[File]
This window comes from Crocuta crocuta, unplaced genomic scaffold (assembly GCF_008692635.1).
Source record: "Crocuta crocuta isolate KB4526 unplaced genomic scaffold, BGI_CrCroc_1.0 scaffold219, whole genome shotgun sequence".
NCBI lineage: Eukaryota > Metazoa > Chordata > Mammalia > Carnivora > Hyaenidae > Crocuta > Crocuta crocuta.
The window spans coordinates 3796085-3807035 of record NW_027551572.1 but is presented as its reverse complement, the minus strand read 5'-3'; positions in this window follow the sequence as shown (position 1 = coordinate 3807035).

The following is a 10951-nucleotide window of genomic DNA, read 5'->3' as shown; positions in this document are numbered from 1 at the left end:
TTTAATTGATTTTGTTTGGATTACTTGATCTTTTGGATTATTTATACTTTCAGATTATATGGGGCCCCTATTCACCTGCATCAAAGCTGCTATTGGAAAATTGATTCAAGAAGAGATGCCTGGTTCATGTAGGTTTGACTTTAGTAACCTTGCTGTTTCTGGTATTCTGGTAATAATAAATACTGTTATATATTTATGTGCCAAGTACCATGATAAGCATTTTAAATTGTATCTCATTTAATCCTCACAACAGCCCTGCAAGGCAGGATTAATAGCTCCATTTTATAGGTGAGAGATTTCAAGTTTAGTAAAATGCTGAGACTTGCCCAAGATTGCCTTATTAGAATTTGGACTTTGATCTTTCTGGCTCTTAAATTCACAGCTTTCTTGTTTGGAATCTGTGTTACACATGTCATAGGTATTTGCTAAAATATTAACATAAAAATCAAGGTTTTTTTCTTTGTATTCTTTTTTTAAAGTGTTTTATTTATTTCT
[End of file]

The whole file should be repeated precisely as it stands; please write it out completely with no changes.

This window comes from Crocuta crocuta, unplaced genomic scaffold (assembly GCF_008692635.1).
Source record: "Crocuta crocuta isolate KB4526 unplaced genomic scaffold, BGI_CrCroc_1.0 scaffold219, whole genome shotgun sequence".
NCBI lineage: Eukaryota > Metazoa > Chordata > Mammalia > Carnivora > Hyaenidae > Crocuta > Crocuta crocuta.
The window spans coordinates 3796085-3807035 of record NW_027551572.1 but is presented as its reverse complement, the minus strand read 5'-3'; positions in this window follow the sequence as shown (position 1 = coordinate 3807035).

The following is a 10951-nucleotide window of genomic DNA, read 5'->3' as shown; positions in this document are numbered from 1 at the left end:
TTTAATTGATTTTGTTTGGATTACTTGATCTTTTGGATTATTTATACTTTCAGATTATATGGGGCCCCTATTCACCTGCATCAAAGCTGCTATTGGAAAATTGATTCAAGAAGAGATGCCTGGTTCATGTAGGTTTGACTTTAGTAACCTTGCTGTTTCTGGTATTCTGGTAATAATAAATACTGTTATATATTTATGTGCCAAGTACCATGATAAGCATTTTAAATTGTATCTCATTTAATCCTCACAACAGCCCTGCAAGGCAGGATTAATAGCTCCATTTTATAGGTGAGAGATTTCAAGTTTAGTAAAATGCTGAGACTTGCCCAAGATTGCCTTATTAGAATTTGGACTTTGATCTTTCTGGCTCTTAAATTCACAGCTTTCTTGTTTGGAATCTGTGTTACACATGTCATAGGTATTTGCTAAAATATTAACATAAAAATCAAGGTTTTTTTCTTTGTATTCTTTTTTTAAAGTGTTTTATTTATTTCT